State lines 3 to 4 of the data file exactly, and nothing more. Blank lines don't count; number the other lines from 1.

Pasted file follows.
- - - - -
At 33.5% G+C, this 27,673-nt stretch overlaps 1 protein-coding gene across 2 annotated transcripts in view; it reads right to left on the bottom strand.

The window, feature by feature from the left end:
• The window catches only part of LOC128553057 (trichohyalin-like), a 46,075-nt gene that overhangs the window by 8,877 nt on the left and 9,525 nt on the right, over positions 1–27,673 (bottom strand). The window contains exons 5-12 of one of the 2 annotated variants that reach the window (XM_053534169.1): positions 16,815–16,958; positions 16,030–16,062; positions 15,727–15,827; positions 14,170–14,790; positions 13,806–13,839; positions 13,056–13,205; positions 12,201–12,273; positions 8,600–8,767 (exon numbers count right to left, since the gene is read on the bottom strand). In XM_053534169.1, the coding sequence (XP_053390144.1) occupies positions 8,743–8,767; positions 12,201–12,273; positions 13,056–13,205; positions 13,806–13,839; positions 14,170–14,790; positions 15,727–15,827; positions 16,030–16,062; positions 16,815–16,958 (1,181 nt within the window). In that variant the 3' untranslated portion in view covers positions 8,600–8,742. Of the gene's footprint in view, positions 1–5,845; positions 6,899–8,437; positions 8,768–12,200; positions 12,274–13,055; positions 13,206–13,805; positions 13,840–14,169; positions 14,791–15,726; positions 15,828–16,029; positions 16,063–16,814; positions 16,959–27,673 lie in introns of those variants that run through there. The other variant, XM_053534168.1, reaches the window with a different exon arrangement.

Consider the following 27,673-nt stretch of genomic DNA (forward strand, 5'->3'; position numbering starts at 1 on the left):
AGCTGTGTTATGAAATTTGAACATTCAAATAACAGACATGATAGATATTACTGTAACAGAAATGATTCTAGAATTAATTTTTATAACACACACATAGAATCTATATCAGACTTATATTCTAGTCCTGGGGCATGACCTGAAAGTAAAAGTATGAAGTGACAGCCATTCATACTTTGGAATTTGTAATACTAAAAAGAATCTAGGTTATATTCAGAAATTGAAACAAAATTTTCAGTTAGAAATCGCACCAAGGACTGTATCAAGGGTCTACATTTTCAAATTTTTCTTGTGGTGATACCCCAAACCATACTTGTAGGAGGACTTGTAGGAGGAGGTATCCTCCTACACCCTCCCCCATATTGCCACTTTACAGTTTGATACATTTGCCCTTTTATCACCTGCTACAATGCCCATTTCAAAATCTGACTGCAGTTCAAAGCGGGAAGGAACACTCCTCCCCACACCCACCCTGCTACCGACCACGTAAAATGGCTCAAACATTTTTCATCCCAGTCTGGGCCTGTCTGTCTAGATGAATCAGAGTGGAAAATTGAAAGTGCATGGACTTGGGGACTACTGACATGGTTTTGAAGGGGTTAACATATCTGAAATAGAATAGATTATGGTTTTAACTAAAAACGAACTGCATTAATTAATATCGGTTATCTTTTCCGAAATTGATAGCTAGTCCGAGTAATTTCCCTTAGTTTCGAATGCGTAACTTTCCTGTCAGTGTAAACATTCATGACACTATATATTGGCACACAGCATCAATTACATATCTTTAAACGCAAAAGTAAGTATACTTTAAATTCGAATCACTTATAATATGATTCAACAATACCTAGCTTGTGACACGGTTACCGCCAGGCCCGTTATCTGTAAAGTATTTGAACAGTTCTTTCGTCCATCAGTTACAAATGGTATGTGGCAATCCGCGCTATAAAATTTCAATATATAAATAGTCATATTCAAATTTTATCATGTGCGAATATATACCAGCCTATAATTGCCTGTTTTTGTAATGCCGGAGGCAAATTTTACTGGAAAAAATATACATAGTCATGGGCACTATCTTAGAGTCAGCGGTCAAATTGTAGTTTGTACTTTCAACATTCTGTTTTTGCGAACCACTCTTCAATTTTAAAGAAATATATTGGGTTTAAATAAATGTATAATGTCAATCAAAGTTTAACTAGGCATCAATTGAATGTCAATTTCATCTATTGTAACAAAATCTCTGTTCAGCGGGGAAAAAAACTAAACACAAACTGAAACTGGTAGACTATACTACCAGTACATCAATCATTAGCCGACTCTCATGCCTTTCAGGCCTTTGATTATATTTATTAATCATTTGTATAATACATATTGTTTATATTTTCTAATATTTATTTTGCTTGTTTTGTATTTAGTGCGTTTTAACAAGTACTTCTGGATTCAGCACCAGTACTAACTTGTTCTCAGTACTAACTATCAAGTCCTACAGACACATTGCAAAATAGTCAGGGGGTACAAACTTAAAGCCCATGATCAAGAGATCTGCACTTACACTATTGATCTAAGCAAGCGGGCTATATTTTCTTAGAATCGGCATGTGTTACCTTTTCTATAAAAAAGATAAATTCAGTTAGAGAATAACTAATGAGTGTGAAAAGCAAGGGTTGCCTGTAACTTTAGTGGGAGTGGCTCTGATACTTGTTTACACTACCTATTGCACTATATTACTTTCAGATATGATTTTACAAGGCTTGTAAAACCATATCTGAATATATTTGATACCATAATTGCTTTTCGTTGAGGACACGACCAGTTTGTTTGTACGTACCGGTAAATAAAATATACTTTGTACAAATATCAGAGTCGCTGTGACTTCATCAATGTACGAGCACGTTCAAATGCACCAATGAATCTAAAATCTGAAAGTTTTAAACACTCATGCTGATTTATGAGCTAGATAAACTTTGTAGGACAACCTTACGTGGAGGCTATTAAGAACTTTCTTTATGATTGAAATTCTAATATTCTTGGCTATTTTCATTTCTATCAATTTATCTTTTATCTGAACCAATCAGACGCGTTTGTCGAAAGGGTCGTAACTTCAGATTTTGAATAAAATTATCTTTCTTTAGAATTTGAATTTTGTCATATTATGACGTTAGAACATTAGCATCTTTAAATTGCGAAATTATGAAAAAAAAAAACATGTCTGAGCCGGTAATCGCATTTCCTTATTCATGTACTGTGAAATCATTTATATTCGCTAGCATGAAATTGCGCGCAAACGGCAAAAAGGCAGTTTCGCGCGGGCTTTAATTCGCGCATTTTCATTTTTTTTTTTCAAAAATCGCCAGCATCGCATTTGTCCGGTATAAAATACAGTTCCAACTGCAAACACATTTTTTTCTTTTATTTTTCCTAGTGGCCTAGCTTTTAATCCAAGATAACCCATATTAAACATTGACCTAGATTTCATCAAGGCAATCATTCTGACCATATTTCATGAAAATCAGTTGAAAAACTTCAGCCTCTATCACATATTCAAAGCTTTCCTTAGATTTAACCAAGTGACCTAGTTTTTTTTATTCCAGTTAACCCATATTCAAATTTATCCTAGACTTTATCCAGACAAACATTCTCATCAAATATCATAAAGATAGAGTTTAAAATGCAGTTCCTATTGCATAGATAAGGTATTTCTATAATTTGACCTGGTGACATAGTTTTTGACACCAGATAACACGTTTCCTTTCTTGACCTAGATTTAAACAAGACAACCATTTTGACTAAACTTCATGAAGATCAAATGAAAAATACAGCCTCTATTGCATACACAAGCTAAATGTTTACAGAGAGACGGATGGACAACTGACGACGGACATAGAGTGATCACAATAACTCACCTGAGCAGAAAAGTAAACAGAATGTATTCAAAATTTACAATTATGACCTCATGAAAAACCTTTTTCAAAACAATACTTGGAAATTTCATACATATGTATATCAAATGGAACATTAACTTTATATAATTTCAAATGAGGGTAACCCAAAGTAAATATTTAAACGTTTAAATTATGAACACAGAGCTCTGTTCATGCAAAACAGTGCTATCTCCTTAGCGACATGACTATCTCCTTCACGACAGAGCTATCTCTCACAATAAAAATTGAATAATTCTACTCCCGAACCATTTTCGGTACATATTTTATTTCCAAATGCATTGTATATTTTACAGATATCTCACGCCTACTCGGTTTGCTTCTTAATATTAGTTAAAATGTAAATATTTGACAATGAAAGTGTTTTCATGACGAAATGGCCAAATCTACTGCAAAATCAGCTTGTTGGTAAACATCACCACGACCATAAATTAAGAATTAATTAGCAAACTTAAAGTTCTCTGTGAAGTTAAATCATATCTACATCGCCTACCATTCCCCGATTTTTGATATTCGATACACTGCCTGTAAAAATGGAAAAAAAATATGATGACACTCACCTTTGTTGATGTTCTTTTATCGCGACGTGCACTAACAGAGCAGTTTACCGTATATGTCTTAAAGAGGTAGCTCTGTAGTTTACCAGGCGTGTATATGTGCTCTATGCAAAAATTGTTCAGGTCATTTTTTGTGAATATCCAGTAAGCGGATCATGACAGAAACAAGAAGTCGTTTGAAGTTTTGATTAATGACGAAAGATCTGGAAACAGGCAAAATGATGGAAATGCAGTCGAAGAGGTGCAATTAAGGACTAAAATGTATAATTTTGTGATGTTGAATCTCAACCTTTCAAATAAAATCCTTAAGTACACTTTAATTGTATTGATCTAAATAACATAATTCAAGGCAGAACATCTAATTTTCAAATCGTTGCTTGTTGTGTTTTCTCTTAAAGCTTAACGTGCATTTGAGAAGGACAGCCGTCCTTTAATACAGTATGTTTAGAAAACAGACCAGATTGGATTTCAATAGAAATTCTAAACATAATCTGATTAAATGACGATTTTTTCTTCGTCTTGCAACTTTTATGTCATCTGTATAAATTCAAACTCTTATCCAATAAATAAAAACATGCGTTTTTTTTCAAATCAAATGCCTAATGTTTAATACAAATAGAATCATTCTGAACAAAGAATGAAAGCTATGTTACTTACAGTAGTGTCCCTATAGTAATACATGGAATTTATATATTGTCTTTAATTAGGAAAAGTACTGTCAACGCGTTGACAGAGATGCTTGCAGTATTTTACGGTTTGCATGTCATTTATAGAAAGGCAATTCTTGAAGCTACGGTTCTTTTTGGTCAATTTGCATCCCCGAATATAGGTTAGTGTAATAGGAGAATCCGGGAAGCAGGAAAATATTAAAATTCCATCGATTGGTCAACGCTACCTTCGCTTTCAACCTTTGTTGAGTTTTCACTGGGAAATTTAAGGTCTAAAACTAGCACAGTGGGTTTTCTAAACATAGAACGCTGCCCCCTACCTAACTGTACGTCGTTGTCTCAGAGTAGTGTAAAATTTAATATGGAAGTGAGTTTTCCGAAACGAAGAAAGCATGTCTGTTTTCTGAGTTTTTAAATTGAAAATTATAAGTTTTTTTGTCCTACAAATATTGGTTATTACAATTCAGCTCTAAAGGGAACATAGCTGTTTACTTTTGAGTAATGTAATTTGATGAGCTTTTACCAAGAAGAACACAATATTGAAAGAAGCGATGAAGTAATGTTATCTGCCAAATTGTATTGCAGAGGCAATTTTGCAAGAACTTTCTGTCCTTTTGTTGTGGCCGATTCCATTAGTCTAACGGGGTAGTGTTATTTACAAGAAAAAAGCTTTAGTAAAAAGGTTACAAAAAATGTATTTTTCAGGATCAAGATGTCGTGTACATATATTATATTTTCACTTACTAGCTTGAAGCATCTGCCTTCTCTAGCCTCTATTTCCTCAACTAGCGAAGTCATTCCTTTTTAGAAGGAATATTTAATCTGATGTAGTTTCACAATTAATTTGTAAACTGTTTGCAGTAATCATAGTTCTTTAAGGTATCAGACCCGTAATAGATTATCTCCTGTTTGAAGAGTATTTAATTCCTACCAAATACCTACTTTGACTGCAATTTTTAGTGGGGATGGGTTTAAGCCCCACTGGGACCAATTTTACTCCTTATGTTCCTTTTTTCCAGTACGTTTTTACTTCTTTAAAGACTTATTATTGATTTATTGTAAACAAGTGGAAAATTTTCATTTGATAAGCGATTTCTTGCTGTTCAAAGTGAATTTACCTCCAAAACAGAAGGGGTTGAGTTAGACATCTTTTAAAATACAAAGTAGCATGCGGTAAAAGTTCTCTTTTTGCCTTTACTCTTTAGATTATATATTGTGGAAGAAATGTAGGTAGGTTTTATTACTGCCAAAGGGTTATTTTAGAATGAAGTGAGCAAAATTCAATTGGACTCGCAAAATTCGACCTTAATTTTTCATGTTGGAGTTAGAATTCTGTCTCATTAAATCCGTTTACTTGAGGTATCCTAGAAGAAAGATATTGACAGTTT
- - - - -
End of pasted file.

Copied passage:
• The window catches only part of LOC128553057 (trichohyalin-like), a 46,075-nt gene that overhangs the window by 8,877 nt on the left and 9,525 nt on the right, over positions 1–27,673 (bottom strand). The window contains exons 5-12 of one of the 2 annotated variants that reach the window (XM_053534169.1): positions 16,815–16,958; positions 16,030–16,062; positions 15,727–15,827; positions 14,170–14,790; positions 13,806–13,839; positions 13,056–13,205; positions 12,201–12,273; positions 8,600–8,767 (exon numbers count right to left, since the gene is read on the bottom strand). In XM_053534169.1, the coding sequence (XP_053390144.1) occupies positions 8,743–8,767; positions 12,201–12,273; positions 13,056–13,205; positions 13,806–13,839; positions 14,170–14,790; positions 15,727–15,827; positions 16,030–16,062; positions 16,815–16,958 (1,181 nt within the window). In that variant the 3' untranslated portion in view covers positions 8,600–8,742. Of the gene's footprint in view, positions 1–5,845; positions 6,899–8,437; positions 8,768–12,200; positions 12,274–13,055; positions 13,206–13,805; positions 13,840–14,169; positions 14,791–15,726; positions 15,828–16,029; positions 16,063–16,814; positions 16,959–27,673 lie in introns of those variants that run through there. The other variant, XM_053534168.1, reaches the window with a different exon arrangement.

Consider the following 27,673-nt stretch of genomic DNA (forward strand, 5'->3'; position numbering starts at 1 on the left):